(+) - ART STYLE: The devs at Turbine decided to adapt a more realistic graphical and artistic style, and in my opinion it really paid off. I will touch more on graphics in the "cons", but one thing that newer players to the game have to realize when playing LOTRO is that much of Middle Earth's charm isn't found in the textures and pretty effects, but rather in the creative and artistic direction that it aims to portray. LOTRO is such a beautiful game, and you can really tell in all of its scenery. It's difficult to talk about art direction for very long because everyone has their different interpretations on artistic superiority in video games, but in my eyes, LOTRO's art style should really be appreciated because it makes the game stand out in vibrancy from even today's newest ♥♥♥♥♥♥mes.

(+) - SOUNDTRACK: Another feature that makes LOTRO such an immersive game is its epic soundtrack. There's a wide variety of songs here (like, hundreds of themes), and each compliments their respective regions immensely. I can't really describe what the music is like because I feel like players can get a better handle of it by playing the game themselves, but I think the music is not only strong and melodic but also very atmospheric, which builds onto the image of LOTRO's Middle Earth even better.

(+) - COMMUNITY: LOTRO has, by far, the best online community I have ever experienced in ANY multiplayer video game. As a League of Legends player who constantly experiences toxic, rude, and straight up disrespectful players, I was very pleasantly surprised to see that LOTRO has a welcoming and kind community of many different members. I'm currently in a closely knit kinship with many different members that always speak to each other and take pleasure and helping each other out with the game. The thing is, it's not just my kinship! Throughout the several servers, there are many awesome kins that are not only helpful but also friendly, just another reason why LOTRO is such a joy to play with others.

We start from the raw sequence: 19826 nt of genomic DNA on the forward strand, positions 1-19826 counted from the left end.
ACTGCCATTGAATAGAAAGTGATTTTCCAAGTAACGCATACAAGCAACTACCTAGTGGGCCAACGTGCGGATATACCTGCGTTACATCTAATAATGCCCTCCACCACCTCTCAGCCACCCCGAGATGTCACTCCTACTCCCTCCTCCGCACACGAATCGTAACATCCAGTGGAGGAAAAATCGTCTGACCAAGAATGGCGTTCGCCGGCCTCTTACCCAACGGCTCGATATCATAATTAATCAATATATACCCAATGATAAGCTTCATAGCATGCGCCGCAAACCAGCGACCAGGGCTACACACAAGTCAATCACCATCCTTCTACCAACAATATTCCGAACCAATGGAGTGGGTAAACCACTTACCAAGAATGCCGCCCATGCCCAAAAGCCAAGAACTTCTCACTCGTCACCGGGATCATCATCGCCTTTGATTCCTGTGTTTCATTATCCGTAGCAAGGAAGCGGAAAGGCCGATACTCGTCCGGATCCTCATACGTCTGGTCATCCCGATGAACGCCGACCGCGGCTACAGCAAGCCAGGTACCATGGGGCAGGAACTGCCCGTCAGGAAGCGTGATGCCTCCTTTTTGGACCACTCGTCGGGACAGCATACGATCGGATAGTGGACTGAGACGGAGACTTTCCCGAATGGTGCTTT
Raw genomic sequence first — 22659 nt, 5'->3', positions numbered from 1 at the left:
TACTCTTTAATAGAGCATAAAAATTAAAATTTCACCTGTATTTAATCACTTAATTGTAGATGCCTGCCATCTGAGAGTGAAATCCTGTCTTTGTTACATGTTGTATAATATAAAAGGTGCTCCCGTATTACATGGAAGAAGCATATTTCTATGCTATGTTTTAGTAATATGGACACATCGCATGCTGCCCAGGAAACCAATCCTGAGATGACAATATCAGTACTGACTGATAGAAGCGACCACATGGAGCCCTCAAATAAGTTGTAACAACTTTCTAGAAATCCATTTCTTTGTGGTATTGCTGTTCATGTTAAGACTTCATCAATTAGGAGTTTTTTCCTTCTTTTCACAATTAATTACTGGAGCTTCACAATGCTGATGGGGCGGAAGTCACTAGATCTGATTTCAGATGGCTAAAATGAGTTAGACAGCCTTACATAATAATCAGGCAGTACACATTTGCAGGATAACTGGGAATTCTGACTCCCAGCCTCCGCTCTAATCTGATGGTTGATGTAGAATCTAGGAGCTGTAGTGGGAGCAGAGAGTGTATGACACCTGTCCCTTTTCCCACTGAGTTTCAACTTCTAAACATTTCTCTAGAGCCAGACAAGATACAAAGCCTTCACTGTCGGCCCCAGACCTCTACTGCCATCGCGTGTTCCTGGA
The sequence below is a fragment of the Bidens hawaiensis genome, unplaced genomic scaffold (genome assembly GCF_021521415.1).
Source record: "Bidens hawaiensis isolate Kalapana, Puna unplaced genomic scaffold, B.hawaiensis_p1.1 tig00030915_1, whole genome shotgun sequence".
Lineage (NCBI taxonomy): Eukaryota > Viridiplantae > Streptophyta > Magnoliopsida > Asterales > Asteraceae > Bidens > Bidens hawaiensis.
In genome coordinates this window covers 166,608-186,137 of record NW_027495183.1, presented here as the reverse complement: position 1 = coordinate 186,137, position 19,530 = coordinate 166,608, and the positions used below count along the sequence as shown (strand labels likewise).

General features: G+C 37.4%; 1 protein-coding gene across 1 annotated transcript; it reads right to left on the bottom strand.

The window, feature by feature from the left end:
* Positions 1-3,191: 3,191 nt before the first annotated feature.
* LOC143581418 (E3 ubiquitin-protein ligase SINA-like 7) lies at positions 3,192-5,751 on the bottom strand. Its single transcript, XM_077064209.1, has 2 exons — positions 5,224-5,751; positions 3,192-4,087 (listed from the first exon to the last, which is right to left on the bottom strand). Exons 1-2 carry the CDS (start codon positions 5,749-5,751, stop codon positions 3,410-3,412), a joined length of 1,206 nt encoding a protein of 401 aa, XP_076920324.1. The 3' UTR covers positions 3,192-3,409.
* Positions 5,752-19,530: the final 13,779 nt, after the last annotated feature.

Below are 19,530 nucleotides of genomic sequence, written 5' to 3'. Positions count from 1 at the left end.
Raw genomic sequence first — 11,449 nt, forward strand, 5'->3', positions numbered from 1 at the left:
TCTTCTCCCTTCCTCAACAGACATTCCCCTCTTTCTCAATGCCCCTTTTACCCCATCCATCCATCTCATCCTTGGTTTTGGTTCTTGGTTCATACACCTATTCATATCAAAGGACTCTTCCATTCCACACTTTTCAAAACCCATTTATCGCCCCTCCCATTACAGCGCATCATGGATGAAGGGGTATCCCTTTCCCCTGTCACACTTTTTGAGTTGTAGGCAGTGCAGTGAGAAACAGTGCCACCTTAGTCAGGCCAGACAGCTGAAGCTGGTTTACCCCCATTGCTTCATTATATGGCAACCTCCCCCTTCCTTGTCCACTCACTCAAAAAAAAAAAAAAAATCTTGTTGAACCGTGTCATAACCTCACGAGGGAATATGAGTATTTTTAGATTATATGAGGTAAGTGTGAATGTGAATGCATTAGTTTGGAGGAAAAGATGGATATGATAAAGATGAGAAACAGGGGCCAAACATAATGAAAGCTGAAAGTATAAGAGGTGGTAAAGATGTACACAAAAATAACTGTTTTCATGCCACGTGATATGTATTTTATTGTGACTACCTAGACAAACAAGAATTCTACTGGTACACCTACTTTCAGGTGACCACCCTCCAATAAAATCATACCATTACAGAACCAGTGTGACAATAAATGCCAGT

(-) - PAYMENT MODEL: LOTRO's payment model remains to be my single biggest problem with the game and it's structure. I don't want to go very in-depth because the model present here can be very confusing, but basically, LOTRO is free up until you hit about level 30. After that point, you have two choices: you can either cough up some money (in some cases it can be quite a lot, I paid about $80 to unlock all of the game's questing and expansion packs), OR you can grind yourself into misery and depression as you do a bunch of boring tasks called "deeds" which range from "Kill 360 of these monsters which you can only find in one concentrated area!" to "Run throughout an area and try to find specific locations!" The problem is, even these tasks aren't unlimited, so you can only do so many until you run out and you can't earn any more premium currency. Don't be confused, this doesn't mean that LOTRO is "pay to play," as there are no gamebreaking items or anything that you can buy with premium currency, it just means that instead of being "free to play," as LOTRO advertises itself as, it's really more of a "pay to play" game.

(-) - GRAPHICS: I hate to say it, but LOTRO just isn't a graphically pleasing game anymore. The game has been around since 2007, which makes it 8 years old and it really shows. Textures are muddy, distant objects are pixelated and the character models... don't even get me started. The character models are mostly just flat-out ugly and when most people get into the game, the deciding factor of whether they like it or not is going to be mostly determined by the graphics, which is a shame, because I believe that LOTRO should be looked at not for its graphics, but rather for it's content. However, it's inevitable and I understand how people feel about it.

(-) - COMBAT: Not much to say here. Some skill animations are cool, but the combat of LOTRO consists of button-mashing your combos and doesn't really provide much difficulty. When it takes you as long as I did to get to max level, this combat can get EXTREMELY monotonous and boring.

If you're a fan of The Lord of the Rings and of ♥♥♥♥♥♥mes, maybe even if you're not a die-hard fan like I am, there are still plenty of things to enjoy about LOTRO. It's gorgeous, it's long, it has an extremely friendly community, and it's great for anyone who has ever wanted to explore what may be the best iteration of Middle Earth to ever be portrayed in a video game. However, if you're not crazy about The Lord of the Rings, there probably isn't much for you here. The graphics are very dated, the combat is often monotonous, and the payment model is frankly, garbage. There are plenty of better MMOs on the market, and I can even recommend some! Go play RIFT, or TERA, those are modern day MMOs that do things right. Overall though, if I could say one thing about the game that applies to all kinds of players, it's that you should at least try it out. It is free to start, and if you like it as much as I did, then you can buy the rest of the game and have a great experience.